In contrast, where the cycloconverter is operated under a heavy load condition, with the result that the output signal IOT * is decreased to a value below the lower limit b of the hysteresis, a falling pulse is delivered to the monomulti MM2 to trigger it, thus decreasing a counted value of the counter by one. In response to the output from the monomulti MM2, the selector circuit SELECT produces an output for increasing the number of distributed capacitors connected to the power factor compensating capacitor by one.

FIG. 14 shows the relationship between a counted value of the counter CN and the number of the switches MC1 to MC4 closed where the power factor compensating capacitor CAP is divided into four stages. By controlling the number of the distributed capacitors connected to the power factor compensating capacitor CAP depending upon the magnitude of the circulating current command value IOT *, advantages can be expected. Namely, the employment of such a control maintains values of circulating currents flowing in respective cycloconverter that are not small, particularly under a light load condition, and reduces not only loss in converters but also loss in power transformers or dc reactors, thus improving the operation efficiency of the entirety of the system.

Modifications

It is needless to say that the present invention can be practiced by using circulating current type cycloconverters in a delta-connection as disclosed in the Japanese Patent Publication No. 58-60328 issued to Tokkaisho. The total reactive power control circuit TQC shown in FIG. 3 is configured so that the operational amplifiers G1, G2, . . . Gn for distribution are provided at the preceding stage and the limiter circuits LM1, LM2, . . . LMn and the adders AD1, AD2, . . . ADn are provided at the subsequent stage. Instead of such configuration, the reciprocal arrangement may be employed. Namely, the limiter circuits and the adders and the operational amplifiers for distribution G1, G2, . . . Gn are provided at the subsequent stage. In such a case, it is sufficient to provide one limiter circuit and one adder.

Further, it is needless to say that the operating system according to the present invention can be operated in the same manner even if a non-circulating current type cycloconverter is included in a plurality of cycloconverters.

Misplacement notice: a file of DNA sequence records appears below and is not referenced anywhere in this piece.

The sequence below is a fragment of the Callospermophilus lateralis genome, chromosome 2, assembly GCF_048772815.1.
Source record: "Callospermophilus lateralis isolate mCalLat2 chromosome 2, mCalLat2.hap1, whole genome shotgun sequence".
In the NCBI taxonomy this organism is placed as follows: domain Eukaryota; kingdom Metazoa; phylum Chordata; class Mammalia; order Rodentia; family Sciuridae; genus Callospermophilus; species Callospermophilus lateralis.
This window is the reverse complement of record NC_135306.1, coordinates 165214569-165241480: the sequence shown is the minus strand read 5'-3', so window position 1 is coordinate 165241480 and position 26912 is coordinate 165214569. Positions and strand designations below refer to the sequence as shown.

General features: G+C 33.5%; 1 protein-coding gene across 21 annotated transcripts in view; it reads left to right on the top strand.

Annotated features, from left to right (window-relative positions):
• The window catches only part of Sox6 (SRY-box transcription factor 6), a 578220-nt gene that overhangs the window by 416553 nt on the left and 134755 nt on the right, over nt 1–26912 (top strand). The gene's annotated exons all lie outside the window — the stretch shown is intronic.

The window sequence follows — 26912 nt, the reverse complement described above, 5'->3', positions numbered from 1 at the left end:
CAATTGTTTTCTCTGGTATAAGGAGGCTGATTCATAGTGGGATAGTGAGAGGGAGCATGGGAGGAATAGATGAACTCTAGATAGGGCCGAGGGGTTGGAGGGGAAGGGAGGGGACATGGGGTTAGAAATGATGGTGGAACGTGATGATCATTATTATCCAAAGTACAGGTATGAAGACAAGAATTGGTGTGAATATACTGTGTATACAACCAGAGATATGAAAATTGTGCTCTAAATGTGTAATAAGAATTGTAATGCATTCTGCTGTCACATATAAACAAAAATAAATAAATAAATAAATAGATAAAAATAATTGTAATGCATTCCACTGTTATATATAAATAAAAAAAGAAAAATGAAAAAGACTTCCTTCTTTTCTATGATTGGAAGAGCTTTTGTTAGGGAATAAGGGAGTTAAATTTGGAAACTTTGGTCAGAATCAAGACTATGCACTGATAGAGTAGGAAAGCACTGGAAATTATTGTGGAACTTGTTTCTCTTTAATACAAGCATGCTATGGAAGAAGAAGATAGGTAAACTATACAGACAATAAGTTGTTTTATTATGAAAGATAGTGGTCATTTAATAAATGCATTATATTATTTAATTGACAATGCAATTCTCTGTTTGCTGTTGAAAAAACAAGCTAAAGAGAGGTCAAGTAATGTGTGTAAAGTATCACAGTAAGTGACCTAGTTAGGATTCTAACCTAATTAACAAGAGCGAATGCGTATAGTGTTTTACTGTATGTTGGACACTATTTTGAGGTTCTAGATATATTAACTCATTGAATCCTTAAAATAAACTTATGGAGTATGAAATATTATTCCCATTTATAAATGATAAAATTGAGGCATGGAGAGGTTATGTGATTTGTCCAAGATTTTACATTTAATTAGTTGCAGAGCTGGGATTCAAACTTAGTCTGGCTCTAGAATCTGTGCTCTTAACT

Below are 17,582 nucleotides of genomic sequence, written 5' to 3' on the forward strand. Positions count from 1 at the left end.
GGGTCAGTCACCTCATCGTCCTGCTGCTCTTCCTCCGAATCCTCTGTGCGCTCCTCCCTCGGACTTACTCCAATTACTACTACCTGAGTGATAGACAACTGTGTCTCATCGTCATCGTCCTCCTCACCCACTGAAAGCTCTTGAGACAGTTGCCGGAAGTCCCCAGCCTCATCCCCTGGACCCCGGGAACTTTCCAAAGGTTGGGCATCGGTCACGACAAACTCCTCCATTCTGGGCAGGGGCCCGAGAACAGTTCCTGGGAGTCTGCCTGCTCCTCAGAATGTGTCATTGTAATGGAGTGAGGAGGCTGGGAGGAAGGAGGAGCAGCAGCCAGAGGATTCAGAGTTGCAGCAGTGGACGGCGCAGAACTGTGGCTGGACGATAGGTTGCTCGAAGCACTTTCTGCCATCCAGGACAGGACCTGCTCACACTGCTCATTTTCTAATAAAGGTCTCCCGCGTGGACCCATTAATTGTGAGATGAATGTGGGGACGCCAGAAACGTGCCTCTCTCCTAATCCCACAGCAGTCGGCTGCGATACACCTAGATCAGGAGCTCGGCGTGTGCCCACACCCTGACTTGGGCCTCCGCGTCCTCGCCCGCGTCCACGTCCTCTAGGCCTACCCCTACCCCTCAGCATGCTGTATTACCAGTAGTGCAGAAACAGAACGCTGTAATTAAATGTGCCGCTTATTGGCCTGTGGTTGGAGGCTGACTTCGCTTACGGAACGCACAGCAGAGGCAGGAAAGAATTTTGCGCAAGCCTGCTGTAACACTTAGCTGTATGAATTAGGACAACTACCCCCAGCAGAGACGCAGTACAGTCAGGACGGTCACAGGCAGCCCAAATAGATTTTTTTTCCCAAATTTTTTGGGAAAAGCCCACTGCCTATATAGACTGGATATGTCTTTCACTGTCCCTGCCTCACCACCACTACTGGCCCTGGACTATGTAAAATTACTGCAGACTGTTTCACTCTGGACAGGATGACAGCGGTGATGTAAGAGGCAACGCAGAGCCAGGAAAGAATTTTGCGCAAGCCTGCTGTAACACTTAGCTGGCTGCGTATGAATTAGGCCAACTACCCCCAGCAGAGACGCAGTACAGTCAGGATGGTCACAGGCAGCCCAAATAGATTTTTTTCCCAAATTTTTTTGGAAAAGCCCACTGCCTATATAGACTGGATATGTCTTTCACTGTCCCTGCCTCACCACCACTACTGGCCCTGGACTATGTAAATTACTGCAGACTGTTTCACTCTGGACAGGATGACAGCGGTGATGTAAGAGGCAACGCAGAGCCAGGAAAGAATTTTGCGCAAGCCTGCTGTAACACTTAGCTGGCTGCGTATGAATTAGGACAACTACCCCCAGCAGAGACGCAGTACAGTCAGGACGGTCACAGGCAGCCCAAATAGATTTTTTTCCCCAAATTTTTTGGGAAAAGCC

As stated above, the following advantages with the system according to the present invention can be expected.

(1) It is sufficient to collectively provide capacitors constituting the power factor compensating capacitor at the receiving-end, thus making it possible to decrease both the amount of wiring and the area required for the wiring.

(2) Even when there is a gate interruption in one or some cycloconverters due to failure, the reactive power at the receiving-end can be controlled by other normal cycloconverters in a continuous manner, thus suppressing the influence on the power system as little as possible.

(3) The capacity of the power factor compensating capacitor connected at the receiving-end can be selected as an optimum value by taking into account the operating mode of a plurality of cycloconverters, thus reducing the capacity.

(4) There is no possibility that an unnecessary circulating curren will flow, thus making it possible to reduce the capacity of power transformers or converters.

(5) It is possible to operate a plurality of cycloconverters with a high efficiency at the same time.

(6) Where the sum of a lagging reactive power of the entirety of the cycloconverter system exceed the capacity of the power factor compensating capacitor due to an overload operation, a control is conducted to maintain circulating current command values delivered to the respective cycloconverters at fixed values unequal to zero, thus always realizing an operation without losing the characteristic of the circulating current type cycloconverter.

(7) Where circulating currents in respective cycloconverters are increased under the condition of a light load operation, a control is effected to decrease the number of distributed capacitors connected of the power factor compensating capacitor depending upon the magnitude of the circulating current command value, thus improving the operation efficiency.

(8) Where respective cycloconverters are individually operated under a light load condition or under a heavy load condition, a distribution control is carried out to circulate current in the cycloconverters operated under the light load condition and to circulate less current in the cycloconverters operated under the heavy load condition, thus making it possible to prevent the current capacity of the converter from being increased.

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Classifications
U.S. Classification307/11, 307/87, 318/801, 363/160, 363/10
International ClassificationH02M5/27, H02J3/36
Cooperative ClassificationY10T307/25, Y10T307/735, Y02E60/60, H02J3/36, H02M5/27
European ClassificationH02M5/27, H02J3/36
Legal Events
DateCodeEventDescription
Dec 27, 1985ASAssignment
Owner name: KABUSHIKI KAISHA TOSHIBA, 72, HORIKAWA-CHO, SAIWAI
Free format text: ASSIGNMENT OF ASSIGNORS INTEREST.;ASSIGNOR:TANAKA, SHIGERU;REEL/FRAME:004499/0136
Effective date: 19851219
Feb 16, 1988CCCertificate of correction
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Sep 26, 1994FPAYFee payment
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Dec 7, 1998FPAYFee payment
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Sep 20, 2004ASAssignment